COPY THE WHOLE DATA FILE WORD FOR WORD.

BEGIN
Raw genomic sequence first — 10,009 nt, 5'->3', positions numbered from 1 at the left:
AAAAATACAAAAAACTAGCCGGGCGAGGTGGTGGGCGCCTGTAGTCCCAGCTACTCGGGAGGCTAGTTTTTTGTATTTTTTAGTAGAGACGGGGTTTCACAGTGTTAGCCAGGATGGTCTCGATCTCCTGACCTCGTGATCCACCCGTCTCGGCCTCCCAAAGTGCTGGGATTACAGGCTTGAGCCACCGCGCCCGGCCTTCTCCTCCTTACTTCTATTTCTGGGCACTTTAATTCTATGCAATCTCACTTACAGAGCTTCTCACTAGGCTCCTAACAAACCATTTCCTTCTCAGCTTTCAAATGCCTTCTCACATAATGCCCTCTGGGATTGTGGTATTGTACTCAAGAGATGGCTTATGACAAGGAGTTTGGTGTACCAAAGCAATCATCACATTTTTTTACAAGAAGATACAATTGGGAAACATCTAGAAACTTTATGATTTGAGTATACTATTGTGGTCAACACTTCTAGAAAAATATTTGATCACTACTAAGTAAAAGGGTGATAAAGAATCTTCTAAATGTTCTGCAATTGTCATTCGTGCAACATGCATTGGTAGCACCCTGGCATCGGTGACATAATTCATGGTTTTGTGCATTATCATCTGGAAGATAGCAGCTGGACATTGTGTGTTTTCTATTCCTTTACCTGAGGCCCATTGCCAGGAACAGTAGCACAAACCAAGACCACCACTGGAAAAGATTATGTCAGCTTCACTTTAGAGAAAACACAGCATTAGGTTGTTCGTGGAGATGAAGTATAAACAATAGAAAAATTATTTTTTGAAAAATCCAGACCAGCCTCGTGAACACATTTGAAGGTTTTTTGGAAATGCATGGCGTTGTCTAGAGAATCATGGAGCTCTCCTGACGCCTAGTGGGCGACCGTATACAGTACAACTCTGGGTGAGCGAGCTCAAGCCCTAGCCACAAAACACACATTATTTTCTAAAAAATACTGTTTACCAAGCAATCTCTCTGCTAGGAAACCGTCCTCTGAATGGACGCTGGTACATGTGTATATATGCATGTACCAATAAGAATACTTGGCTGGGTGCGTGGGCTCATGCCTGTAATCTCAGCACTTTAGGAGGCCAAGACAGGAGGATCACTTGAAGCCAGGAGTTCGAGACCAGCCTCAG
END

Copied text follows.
Raw genomic sequence first — 10,009 nt, 5'->3', positions numbered from 1 at the left:
AAAAATACAAAAAACTAGCCGGGCGAGGTGGTGGGCGCCTGTAGTCCCAGCTACTCGGGAGGCTAGTTTTTTGTATTTTTTAGTAGAGACGGGGTTTCACAGTGTTAGCCAGGATGGTCTCGATCTCCTGACCTCGTGATCCACCCGTCTCGGCCTCCCAAAGTGCTGGGATTACAGGCTTGAGCCACCGCGCCCGGCCTTCTCCTCCTTACTTCTATTTCTGGGCACTTTAATTCTATGCAATCTCACTTACAGAGCTTCTCACTAGGCTCCTAACAAACCATTTCCTTCTCAGCTTTCAAATGCCTTCTCACATAATGCCCTCTGGGATTGTGGTATTGTACTCAAGAGATGGCTTATGACAAGGAGTTTGGTGTACCAAAGCAATCATCACATTTTTTTACAAGAAGATACAATTGGGAAACATCTAGAAACTTTATGATTTGAGTATACTATTGTGGTCAACACTTCTAGAAAAATATTTGATCACTACTAAGTAAAAGGGTGATAAAGAATCTTCTAAATGTTCTGCAATTGTCATTCGTGCAACATGCATTGGTAGCACCCTGGCATCGGTGACATAATTCATGGTTTTGTGCATTATCATCTGGAAGATAGCAGCTGGACATTGTGTGTTTTCTATTCCTTTACCTGAGGCCCATTGCCAGGAACAGTAGCACAAACCAAGACCACCACTGGAAAAGATTATGTCAGCTTCACTTTAGAGAAAACACAGCATTAGGTTGTTCGTGGAGATGAAGTATAAACAATAGAAAAATTATTTTTTGAAAAATCCAGACCAGCCTCGTGAACACATTTGAAGGTTTTTTGGAAATGCATGGCGTTGTCTAGAGAATCATGGAGCTCTCCTGACGCCTAGTGGGCGACCGTATACAGTACAACTCTGGGTGAGCGAGCTCAAGCCCTAGCCACAAAACACACATTATTTTCTAAAAAATACTGTTTACCAAGCAATCTCTCTGCTAGGAAACCGTCCTCTGAATGGACGCTGGTACATGTGTATATATGCATGTACCAATAAGAATACTTGGCTGGGTGCGTGGGCTCATGCCTGTAATCTCAGCACTTTAGGAGGCCAAGACAGGAGGATCACTTGAAGCCAGGAGTTCGAGACCAGCCTCAG